Whether you agree with his philosophy or not, Jerry Dipoto, the man who makes all baseball-related decisions for the Seattle Mariners, has maintained that J.P. Crawford will be the team’s starting shortstop for the “foreseeable future.”
Over a year ago, Dipoto first made that assertion going into an offseason where Carlos Correa, Marcus Semien, Corey Seager, Trevor Story and Javier Baez were all free agents.
“One of the first conversations I had this offseason was with J.P.,” Dipoto said at the GM meetings on Nov. 9, 2021. “I told him, ‘Hey, you are our shortstop. You will see that we are courting other shortstops, but it is with the understanding that the inquiry is made with the intent that that player is willing to move to another position.’ “
Even after Crawford signed a five-year, $50 million contract extension on opening day of the 2022 season, there was some hope among the fan base that Dipoto would attempt to sign a shortstop from this offseason’s free-agent class that featured Correa (again), Trea Turner, Xander Bogaerts and Dansby Swanson and move Crawford to second base, filling a need without giving up prospects in a trade.
All four shortstops would’ve represented significant offensive upgrades over Crawford’s production, which dropped off significantly after a torrid two months.
Perhaps knowing the market for those shortstops would be out of their comfort level in terms of financial or yearly commitment, or understanding that there might be minimal interest in coming to Seattle, Dipoto once again asserted his commitment to Crawford as shortstop.
“Our preference is that J.P. plays shortstop, because I think he’s a good shortstop and all of the things that I said at the end of the year wrap-up remain true today,” Dipoto said at this year’s GM meetings on Nov. 9. “Part of what has aided the evolution of our club is the static nature of the roster. There’s a lot of guys that have played together now. And that means something when you’re trying to build a lasting, a cohesive, forward-moving, sustainable team. J.P. is our shortstop. He’s been our shortstop for the last three years. We’d like him to be our shortstop for the foreseeable future.”
That sentiment remained true as the Mariners were never players for signing those four shortstops, whose combined contracts total $957 million. It would have been a billion had the Giants or Mets not pulled long-term deals of more than $300 million from Correa because of questions about his surgically repaired ankle. The Twins, who Correa played for last season, were happy to take him back on a six-year, $200 million contract.
If Crawford is indeed the shortstop for the “foreseeable future,” the Mariners need to see more consistent offensive production.
He posted a .363/.454/.582 slash line with 33 hits in 108 plate appearances to start the season, which was unsustainable. But the regression went beyond the mean. Crawford had a .218/.314/.283 slash line with 18 doubles, two, triples, two homers, 32 RBI, 55 walks and 67 strikeouts over the next 119 games.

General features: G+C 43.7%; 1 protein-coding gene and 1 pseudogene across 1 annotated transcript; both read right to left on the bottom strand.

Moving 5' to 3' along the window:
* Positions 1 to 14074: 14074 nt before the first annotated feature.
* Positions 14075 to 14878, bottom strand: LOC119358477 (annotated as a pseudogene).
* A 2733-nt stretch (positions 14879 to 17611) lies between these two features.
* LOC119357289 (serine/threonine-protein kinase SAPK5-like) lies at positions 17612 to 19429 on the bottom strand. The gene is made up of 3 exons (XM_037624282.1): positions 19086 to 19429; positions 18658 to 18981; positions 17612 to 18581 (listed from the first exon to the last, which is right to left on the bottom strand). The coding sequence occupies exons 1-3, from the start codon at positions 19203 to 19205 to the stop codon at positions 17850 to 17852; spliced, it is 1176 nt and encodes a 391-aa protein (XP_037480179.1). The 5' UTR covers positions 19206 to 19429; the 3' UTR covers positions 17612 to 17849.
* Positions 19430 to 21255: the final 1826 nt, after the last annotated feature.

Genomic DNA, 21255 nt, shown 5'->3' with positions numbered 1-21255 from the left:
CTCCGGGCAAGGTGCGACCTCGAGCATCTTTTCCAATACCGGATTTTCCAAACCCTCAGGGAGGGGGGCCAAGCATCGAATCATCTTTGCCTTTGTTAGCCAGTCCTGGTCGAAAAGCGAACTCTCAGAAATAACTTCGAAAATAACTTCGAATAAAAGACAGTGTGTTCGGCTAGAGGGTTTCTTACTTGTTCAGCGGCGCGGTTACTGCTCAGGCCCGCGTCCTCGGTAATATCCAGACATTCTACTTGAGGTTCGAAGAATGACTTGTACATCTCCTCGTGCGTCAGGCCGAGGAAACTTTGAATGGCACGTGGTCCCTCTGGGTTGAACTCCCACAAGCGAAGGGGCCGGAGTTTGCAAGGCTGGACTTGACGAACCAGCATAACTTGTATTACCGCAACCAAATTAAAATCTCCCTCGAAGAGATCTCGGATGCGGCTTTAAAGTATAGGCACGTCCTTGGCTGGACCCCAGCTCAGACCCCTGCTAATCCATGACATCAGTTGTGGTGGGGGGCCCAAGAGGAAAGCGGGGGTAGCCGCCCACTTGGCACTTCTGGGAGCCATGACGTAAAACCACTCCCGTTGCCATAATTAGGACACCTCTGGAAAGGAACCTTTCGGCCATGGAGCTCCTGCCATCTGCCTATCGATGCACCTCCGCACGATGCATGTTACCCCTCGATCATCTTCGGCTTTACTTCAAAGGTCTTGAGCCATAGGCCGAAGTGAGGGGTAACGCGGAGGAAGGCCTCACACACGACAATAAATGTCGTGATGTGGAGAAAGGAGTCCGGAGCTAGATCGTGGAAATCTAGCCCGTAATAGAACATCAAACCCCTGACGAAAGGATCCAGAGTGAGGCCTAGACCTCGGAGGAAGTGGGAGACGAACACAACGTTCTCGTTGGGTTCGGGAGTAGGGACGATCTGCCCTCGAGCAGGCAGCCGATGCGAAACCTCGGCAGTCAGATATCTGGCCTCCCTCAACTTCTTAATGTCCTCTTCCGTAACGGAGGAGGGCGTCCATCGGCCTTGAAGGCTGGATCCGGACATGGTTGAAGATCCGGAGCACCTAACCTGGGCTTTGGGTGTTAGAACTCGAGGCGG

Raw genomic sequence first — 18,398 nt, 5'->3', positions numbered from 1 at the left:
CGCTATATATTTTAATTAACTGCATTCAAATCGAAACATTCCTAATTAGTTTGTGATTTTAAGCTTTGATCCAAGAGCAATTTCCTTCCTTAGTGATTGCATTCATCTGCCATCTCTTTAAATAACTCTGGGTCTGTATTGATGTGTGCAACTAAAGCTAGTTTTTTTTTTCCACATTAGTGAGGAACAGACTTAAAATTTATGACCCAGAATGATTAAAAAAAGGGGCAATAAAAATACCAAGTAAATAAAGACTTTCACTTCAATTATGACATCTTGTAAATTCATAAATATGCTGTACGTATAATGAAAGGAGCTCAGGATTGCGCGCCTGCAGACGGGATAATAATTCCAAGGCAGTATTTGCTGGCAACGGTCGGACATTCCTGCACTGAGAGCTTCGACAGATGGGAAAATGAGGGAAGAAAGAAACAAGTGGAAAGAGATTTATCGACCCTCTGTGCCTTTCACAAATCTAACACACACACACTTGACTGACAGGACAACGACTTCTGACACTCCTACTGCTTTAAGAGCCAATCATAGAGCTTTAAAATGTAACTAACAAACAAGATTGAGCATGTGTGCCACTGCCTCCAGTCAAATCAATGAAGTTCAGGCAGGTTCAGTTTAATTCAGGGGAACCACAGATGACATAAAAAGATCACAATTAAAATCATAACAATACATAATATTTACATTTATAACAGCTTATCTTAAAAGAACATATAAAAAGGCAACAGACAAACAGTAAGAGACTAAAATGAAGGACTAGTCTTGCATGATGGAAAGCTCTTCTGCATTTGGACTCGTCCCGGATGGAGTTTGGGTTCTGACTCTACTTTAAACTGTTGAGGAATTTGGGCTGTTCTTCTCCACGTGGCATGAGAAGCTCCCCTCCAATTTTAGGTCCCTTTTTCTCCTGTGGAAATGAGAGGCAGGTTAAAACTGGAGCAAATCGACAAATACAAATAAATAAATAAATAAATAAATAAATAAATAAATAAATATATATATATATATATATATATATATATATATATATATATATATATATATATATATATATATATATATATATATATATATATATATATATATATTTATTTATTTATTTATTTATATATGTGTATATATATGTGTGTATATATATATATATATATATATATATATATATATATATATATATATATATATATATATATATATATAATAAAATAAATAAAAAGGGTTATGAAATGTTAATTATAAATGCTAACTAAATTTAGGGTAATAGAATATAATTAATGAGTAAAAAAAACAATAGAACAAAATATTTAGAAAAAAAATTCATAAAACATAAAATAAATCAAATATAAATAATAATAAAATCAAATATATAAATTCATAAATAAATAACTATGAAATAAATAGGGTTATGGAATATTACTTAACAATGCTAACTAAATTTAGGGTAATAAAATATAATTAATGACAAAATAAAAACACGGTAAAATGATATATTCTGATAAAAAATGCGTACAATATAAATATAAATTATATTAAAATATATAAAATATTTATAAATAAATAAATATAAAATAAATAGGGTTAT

To make matters worse, his defense, while still solid, wasn’t at the elite levels of 2020 and 2021.
Per the Wins Above Replacement measure, Crawford was worth 2.0 wins on FanGraphs (fWAR), which was 17th best among MLB shortstops and 2.8 wins on Baseball Reference (bWAR), which was 16th best.
The Mariners’ believe that part of Crawford’s swoon was a myriad of minor injuries that nagged him over the season. He dealt with a sprained finger on his throwing hand, back spasms, chronic knee discomfort and lingering issues from a headfirst slide into first base.
The plan going into the 2023 season is to try and get Crawford at least one day off per week if not more, using Dylan Moore as the shortstop against a tough left-handed starting pitcher.
A quick query of a handful of opposing MLB scouts showed that they believe that resting Crawford could lead to a slight uptick in offensive consistency, but the bigger issues are in the fundamentals of his swing.
“It’s just too long,” said an opposing AL scout. “You look at the barrel and where it starts and where he has to get to. It’s just not ideal for his body type.”
“The lack of shifts could help him,” said an NL scout. “But there’s just a lot of unnecessary moving parts to it.”
Opposing teams didn’t aggressively shift on Crawford in 2022. Per MLB Statcast data, teams shifted him 97 times in 601 plate appearances. In 2021, he saw the shift in 165 plate appearances.
“Teams should still be able to stop him up the middle still even without shift,” said the AL scout. “But he doesn’t really have a hitting identity. He tried to add power a few years ago and that was a mistake. He gives a really competitive at-bat, but he needs to just be a slasher and on-base guy.”
The Mariners have no immediate heir apparent to push Crawford. They traded away their top two shortstop prospects — Noelvi Marte and Edwin Arroyo — to the Reds to acquire Luis Castillo at the trade deadline last season. To be fair, few people in baseball believed that Marte could play shortstop at the MLB level, while Arroyo’s bat always profiled as a second baseman.
It could be at the end of Crawford’s five-year deal when there is a shortstop ready to replace him.
Cole Young, who the Mariners selected with the 21st pick in last season’s draft, is rated as the No. 2 prospect in the organization. He’s expected to play for Low-A Modesto this season at age 19.
Young could eventually be passed by 17-year-old Felnin Celesten, who the Mariners just signed to a club record (for an international signing) $4.7 million contract. Celesten, a switch-hitter with power potential, is on an accelerated path that includes coming to the Mariners’ minor league minicamp in Peoria during spring training. Realistically, both players are at least three to four years away from their MLB debut.
Until then, J.P. Crawford is the Mariners shortstop for the foreseeable future.